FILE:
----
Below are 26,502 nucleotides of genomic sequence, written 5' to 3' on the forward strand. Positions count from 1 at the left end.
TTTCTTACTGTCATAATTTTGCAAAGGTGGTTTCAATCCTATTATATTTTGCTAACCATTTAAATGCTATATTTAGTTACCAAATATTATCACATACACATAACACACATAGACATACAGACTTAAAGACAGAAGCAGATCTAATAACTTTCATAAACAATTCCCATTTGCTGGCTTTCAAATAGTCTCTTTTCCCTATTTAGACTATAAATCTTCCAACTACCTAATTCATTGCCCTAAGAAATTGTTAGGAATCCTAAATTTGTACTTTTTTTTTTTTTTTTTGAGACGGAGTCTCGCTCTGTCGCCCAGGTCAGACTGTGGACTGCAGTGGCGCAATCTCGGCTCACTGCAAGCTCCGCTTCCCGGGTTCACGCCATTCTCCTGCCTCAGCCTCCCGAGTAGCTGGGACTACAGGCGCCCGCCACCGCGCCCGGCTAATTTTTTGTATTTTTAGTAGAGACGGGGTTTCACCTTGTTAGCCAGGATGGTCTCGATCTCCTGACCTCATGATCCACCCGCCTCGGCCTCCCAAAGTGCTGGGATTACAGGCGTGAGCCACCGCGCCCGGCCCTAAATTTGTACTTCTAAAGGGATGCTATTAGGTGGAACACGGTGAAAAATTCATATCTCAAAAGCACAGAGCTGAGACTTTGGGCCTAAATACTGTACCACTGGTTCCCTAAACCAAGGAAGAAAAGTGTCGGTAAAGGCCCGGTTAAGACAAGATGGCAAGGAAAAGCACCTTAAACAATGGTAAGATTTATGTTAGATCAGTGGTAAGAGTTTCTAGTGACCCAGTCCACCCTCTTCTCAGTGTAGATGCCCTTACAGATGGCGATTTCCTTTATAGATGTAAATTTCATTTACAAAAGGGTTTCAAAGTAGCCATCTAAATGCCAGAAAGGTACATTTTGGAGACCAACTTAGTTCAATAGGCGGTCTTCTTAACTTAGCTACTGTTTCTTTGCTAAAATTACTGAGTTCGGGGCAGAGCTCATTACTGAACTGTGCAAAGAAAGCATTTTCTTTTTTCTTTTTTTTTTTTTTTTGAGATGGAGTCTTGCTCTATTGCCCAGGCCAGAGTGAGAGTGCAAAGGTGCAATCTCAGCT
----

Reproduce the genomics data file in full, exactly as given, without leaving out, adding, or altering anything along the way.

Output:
Below are 26,502 nucleotides of genomic sequence, written 5' to 3' on the forward strand. Positions count from 1 at the left end.
TTTCTTACTGTCATAATTTTGCAAAGGTGGTTTCAATCCTATTATATTTTGCTAACCATTTAAATGCTATATTTAGTTACCAAATATTATCACATACACATAACACACATAGACATACAGACTTAAAGACAGAAGCAGATCTAATAACTTTCATAAACAATTCCCATTTGCTGGCTTTCAAATAGTCTCTTTTCCCTATTTAGACTATAAATCTTCCAACTACCTAATTCATTGCCCTAAGAAATTGTTAGGAATCCTAAATTTGTACTTTTTTTTTTTTTTTTTGAGACGGAGTCTCGCTCTGTCGCCCAGGTCAGACTGTGGACTGCAGTGGCGCAATCTCGGCTCACTGCAAGCTCCGCTTCCCGGGTTCACGCCATTCTCCTGCCTCAGCCTCCCGAGTAGCTGGGACTACAGGCGCCCGCCACCGCGCCCGGCTAATTTTTTGTATTTTTAGTAGAGACGGGGTTTCACCTTGTTAGCCAGGATGGTCTCGATCTCCTGACCTCATGATCCACCCGCCTCGGCCTCCCAAAGTGCTGGGATTACAGGCGTGAGCCACCGCGCCCGGCCCTAAATTTGTACTTCTAAAGGGATGCTATTAGGTGGAACACGGTGAAAAATTCATATCTCAAAAGCACAGAGCTGAGACTTTGGGCCTAAATACTGTACCACTGGTTCCCTAAACCAAGGAAGAAAAGTGTCGGTAAAGGCCCGGTTAAGACAAGATGGCAAGGAAAAGCACCTTAAACAATGGTAAGATTTATGTTAGATCAGTGGTAAGAGTTTCTAGTGACCCAGTCCACCCTCTTCTCAGTGTAGATGCCCTTACAGATGGCGATTTCCTTTATAGATGTAAATTTCATTTACAAAAGGGTTTCAAAGTAGCCATCTAAATGCCAGAAAGGTACATTTTGGAGACCAACTTAGTTCAATAGGCGGTCTTCTTAACTTAGCTACTGTTTCTTTGCTAAAATTACTGAGTTCGGGGCAGAGCTCATTACTGAACTGTGCAAAGAAAGCATTTTCTTTTTTCTTTTTTTTTTTTTTTTGAGATGGAGTCTTGCTCTATTGCCCAGGCCAGAGTGAGAGTGCAAAGGTGCAATCTCAGCT